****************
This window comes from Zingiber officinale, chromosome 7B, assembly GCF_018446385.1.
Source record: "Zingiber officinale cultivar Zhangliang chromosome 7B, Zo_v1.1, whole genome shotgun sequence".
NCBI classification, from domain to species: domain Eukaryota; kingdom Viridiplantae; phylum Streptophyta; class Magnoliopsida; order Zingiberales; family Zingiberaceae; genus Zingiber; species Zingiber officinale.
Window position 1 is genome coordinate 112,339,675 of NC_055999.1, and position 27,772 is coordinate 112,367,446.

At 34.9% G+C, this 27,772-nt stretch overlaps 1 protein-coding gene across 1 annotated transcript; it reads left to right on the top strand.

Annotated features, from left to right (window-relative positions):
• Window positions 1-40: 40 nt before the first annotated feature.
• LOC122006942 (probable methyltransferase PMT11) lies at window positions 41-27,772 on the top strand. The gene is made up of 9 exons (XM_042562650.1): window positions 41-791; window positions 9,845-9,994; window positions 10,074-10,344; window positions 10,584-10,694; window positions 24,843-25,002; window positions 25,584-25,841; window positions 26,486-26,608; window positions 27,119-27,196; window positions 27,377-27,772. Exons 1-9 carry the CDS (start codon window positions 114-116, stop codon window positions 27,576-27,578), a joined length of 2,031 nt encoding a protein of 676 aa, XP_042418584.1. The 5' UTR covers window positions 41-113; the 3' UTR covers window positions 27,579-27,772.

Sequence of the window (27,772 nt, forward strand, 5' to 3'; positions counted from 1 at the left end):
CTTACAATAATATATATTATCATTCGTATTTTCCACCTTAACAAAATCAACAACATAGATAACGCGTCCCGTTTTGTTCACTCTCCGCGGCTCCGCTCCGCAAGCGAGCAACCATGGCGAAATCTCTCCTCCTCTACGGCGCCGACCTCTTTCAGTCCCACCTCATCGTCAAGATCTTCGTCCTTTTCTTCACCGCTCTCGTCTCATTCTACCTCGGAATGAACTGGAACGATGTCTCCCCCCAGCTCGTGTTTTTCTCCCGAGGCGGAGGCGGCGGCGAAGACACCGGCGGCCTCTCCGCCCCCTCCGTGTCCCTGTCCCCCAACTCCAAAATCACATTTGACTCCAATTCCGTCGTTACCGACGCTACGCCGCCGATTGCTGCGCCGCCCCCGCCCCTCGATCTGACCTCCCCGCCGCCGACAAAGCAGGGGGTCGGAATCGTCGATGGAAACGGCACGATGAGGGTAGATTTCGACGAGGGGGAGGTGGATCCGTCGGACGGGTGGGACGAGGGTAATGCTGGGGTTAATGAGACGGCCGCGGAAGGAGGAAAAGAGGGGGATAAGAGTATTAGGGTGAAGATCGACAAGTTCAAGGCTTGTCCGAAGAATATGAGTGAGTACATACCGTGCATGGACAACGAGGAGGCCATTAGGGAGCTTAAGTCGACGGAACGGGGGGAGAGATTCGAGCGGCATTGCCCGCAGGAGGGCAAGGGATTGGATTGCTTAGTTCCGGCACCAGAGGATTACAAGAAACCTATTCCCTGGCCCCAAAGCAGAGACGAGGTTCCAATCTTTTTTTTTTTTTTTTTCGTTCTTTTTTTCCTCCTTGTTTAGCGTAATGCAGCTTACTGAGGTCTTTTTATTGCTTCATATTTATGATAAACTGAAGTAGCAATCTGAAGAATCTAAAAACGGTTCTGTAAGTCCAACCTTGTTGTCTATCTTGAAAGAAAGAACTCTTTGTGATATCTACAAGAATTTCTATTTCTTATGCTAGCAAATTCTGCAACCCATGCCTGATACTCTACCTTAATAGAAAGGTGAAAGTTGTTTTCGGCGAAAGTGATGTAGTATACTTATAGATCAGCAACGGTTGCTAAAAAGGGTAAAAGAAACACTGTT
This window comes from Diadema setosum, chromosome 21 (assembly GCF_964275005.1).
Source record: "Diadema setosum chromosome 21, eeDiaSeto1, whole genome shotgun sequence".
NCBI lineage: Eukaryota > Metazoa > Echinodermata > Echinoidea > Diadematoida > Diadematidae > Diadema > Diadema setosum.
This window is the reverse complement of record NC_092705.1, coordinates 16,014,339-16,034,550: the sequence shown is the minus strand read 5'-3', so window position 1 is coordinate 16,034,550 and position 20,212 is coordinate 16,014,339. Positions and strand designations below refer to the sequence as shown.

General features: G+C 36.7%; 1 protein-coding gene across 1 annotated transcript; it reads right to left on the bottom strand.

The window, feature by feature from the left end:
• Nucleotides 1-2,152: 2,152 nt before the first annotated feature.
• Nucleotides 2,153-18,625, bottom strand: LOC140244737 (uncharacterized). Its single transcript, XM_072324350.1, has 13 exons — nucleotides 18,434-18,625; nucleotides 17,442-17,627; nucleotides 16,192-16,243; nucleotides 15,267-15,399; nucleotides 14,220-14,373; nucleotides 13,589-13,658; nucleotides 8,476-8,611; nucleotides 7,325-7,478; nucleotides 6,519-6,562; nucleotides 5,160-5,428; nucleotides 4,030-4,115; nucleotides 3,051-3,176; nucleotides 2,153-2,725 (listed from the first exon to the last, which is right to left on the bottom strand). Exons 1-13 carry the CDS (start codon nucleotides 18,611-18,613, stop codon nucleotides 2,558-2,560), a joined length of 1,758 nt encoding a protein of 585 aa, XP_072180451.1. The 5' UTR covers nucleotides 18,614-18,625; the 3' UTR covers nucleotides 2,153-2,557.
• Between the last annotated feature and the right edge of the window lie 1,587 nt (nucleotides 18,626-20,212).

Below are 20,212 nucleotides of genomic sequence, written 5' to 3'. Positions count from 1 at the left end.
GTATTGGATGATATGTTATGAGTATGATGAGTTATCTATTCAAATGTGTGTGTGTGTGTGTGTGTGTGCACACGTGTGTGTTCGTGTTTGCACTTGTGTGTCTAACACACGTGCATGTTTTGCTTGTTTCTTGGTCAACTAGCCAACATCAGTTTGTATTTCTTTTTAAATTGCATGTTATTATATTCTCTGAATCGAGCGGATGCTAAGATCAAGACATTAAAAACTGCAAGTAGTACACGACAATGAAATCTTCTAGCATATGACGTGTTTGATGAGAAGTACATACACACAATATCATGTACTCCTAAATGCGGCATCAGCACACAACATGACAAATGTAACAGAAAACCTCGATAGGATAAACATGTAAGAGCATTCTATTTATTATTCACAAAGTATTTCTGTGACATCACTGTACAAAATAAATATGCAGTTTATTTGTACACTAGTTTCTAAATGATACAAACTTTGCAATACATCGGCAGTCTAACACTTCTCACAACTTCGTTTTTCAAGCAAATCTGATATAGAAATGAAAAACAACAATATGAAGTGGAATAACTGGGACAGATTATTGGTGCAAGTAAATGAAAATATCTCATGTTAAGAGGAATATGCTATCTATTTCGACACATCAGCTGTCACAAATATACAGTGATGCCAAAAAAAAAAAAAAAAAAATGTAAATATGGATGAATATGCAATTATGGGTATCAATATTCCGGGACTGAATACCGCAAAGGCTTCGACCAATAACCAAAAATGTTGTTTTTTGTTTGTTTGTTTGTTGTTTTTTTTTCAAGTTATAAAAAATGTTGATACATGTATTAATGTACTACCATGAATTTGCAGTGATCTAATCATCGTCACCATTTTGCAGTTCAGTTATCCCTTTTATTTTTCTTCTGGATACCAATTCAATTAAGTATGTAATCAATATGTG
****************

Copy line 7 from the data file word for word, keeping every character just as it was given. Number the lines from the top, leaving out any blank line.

• Window positions 1-40: 40 nt before the first annotated feature.